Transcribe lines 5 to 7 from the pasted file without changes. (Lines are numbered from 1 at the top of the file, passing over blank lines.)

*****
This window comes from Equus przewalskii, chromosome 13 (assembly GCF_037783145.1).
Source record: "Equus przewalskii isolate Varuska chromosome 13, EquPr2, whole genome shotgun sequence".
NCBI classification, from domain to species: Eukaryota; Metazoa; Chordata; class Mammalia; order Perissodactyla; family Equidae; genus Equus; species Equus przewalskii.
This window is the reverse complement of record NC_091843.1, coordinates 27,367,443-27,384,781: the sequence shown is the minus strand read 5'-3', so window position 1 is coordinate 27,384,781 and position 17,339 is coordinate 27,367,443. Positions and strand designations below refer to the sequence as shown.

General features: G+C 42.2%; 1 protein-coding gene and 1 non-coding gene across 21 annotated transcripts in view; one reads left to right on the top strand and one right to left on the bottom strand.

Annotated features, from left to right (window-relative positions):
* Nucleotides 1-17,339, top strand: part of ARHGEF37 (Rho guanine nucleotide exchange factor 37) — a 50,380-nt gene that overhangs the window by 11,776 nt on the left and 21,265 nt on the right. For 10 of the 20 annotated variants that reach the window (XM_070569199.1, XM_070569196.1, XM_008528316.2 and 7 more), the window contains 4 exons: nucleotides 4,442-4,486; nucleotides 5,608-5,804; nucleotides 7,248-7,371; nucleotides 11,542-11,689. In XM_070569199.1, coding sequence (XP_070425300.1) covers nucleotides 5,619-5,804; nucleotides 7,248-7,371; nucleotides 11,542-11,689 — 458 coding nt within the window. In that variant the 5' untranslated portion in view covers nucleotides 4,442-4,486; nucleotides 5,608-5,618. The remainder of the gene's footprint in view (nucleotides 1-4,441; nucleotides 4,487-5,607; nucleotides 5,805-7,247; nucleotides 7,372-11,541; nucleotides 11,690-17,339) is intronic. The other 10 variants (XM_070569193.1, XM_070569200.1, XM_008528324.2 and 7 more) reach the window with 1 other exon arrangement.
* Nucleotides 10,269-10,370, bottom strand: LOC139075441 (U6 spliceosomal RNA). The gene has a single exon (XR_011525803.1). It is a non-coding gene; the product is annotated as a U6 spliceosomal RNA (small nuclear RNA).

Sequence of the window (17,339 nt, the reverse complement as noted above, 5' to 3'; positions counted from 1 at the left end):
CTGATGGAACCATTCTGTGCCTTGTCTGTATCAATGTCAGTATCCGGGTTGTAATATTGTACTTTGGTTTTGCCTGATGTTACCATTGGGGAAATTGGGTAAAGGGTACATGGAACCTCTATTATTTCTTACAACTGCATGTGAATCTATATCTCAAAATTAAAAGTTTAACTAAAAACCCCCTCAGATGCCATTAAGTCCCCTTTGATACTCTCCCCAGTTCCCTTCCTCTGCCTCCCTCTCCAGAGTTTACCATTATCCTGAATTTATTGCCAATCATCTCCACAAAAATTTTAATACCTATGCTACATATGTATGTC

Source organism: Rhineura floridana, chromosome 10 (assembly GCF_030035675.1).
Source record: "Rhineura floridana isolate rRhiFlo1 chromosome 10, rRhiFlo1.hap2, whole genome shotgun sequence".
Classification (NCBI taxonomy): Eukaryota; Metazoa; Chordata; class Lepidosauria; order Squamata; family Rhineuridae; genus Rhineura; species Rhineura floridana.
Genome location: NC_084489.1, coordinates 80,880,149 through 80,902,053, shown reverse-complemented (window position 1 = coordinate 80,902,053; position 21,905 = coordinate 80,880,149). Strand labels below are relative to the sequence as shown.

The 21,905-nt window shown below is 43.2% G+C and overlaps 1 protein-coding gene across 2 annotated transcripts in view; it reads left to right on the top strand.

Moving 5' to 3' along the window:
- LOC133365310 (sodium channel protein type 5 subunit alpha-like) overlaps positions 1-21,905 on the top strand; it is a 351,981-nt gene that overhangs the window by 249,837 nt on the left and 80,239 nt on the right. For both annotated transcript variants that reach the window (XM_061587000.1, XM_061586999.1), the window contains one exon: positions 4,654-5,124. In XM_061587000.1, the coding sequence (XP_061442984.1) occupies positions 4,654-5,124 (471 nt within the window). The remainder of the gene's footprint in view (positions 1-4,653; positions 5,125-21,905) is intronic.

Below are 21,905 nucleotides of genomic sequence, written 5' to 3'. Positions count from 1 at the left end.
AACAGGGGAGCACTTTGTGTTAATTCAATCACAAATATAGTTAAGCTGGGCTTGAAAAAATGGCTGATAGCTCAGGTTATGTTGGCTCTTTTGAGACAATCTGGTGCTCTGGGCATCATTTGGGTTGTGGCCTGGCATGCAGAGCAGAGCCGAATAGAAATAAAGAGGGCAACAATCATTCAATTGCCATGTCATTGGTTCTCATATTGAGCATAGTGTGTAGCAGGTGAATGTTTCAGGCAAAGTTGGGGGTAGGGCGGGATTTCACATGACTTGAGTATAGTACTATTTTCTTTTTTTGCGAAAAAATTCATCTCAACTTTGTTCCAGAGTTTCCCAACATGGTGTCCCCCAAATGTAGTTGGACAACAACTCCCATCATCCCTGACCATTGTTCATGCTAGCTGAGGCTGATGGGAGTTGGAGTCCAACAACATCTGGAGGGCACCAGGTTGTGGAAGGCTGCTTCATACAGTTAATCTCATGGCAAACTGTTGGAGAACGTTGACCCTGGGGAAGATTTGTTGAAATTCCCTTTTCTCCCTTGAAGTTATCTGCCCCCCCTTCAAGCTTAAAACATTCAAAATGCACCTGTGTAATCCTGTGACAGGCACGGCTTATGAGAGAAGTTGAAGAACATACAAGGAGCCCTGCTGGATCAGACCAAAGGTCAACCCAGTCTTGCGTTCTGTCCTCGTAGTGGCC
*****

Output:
General features: G+C 42.2%; 1 protein-coding gene and 1 non-coding gene across 21 annotated transcripts in view; one reads left to right on the top strand and one right to left on the bottom strand.

Annotated features, from left to right (window-relative positions):
* Nucleotides 1-17,339, top strand: part of ARHGEF37 (Rho guanine nucleotide exchange factor 37) — a 50,380-nt gene that overhangs the window by 11,776 nt on the left and 21,265 nt on the right. For 10 of the 20 annotated variants that reach the window (XM_070569199.1, XM_070569196.1, XM_008528316.2 and 7 more), the window contains 4 exons: nucleotides 4,442-4,486; nucleotides 5,608-5,804; nucleotides 7,248-7,371; nucleotides 11,542-11,689. In XM_070569199.1, coding sequence (XP_070425300.1) covers nucleotides 5,619-5,804; nucleotides 7,248-7,371; nucleotides 11,542-11,689 — 458 coding nt within the window. In that variant the 5' untranslated portion in view covers nucleotides 4,442-4,486; nucleotides 5,608-5,618. The remainder of the gene's footprint in view (nucleotides 1-4,441; nucleotides 4,487-5,607; nucleotides 5,805-7,247; nucleotides 7,372-11,541; nucleotides 11,690-17,339) is intronic. The other 10 variants (XM_070569193.1, XM_070569200.1, XM_008528324.2 and 7 more) reach the window with 1 other exon arrangement.